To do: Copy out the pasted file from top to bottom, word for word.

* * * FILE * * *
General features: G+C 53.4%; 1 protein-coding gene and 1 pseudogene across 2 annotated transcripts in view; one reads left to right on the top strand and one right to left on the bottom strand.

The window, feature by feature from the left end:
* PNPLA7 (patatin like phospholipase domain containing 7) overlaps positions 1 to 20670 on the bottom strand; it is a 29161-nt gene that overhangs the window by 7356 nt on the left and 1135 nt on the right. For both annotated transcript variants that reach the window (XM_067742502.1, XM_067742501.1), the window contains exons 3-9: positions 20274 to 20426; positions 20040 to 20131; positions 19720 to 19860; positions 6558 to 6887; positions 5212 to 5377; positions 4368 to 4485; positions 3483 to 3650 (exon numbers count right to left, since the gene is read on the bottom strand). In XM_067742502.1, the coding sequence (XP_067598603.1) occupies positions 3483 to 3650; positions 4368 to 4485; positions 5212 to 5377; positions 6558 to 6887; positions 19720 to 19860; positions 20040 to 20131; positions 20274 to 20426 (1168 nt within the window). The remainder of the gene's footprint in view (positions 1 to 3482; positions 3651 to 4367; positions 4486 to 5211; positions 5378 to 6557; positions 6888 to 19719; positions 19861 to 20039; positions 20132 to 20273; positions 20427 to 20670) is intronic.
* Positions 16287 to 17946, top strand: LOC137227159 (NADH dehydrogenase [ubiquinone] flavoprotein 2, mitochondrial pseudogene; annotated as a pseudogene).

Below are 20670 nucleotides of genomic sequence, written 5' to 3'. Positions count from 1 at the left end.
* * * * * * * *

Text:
General features: G+C 53.4%; 1 protein-coding gene and 1 pseudogene across 2 annotated transcripts in view; one reads left to right on the top strand and one right to left on the bottom strand.

The window, feature by feature from the left end:
* PNPLA7 (patatin like phospholipase domain containing 7) overlaps positions 1 to 20670 on the bottom strand; it is a 29161-nt gene that overhangs the window by 7356 nt on the left and 1135 nt on the right. For both annotated transcript variants that reach the window (XM_067742502.1, XM_067742501.1), the window contains exons 3-9: positions 20274 to 20426; positions 20040 to 20131; positions 19720 to 19860; positions 6558 to 6887; positions 5212 to 5377; positions 4368 to 4485; positions 3483 to 3650 (exon numbers count right to left, since the gene is read on the bottom strand). In XM_067742502.1, the coding sequence (XP_067598603.1) occupies positions 3483 to 3650; positions 4368 to 4485; positions 5212 to 5377; positions 6558 to 6887; positions 19720 to 19860; positions 20040 to 20131; positions 20274 to 20426 (1168 nt within the window). The remainder of the gene's footprint in view (positions 1 to 3482; positions 3651 to 4367; positions 4486 to 5211; positions 5378 to 6557; positions 6888 to 19719; positions 19861 to 20039; positions 20132 to 20273; positions 20427 to 20670) is intronic.
* Positions 16287 to 17946, top strand: LOC137227159 (NADH dehydrogenase [ubiquinone] flavoprotein 2, mitochondrial pseudogene; annotated as a pseudogene).

Below are 20670 nucleotides of genomic sequence, written 5' to 3'. Positions count from 1 at the left end.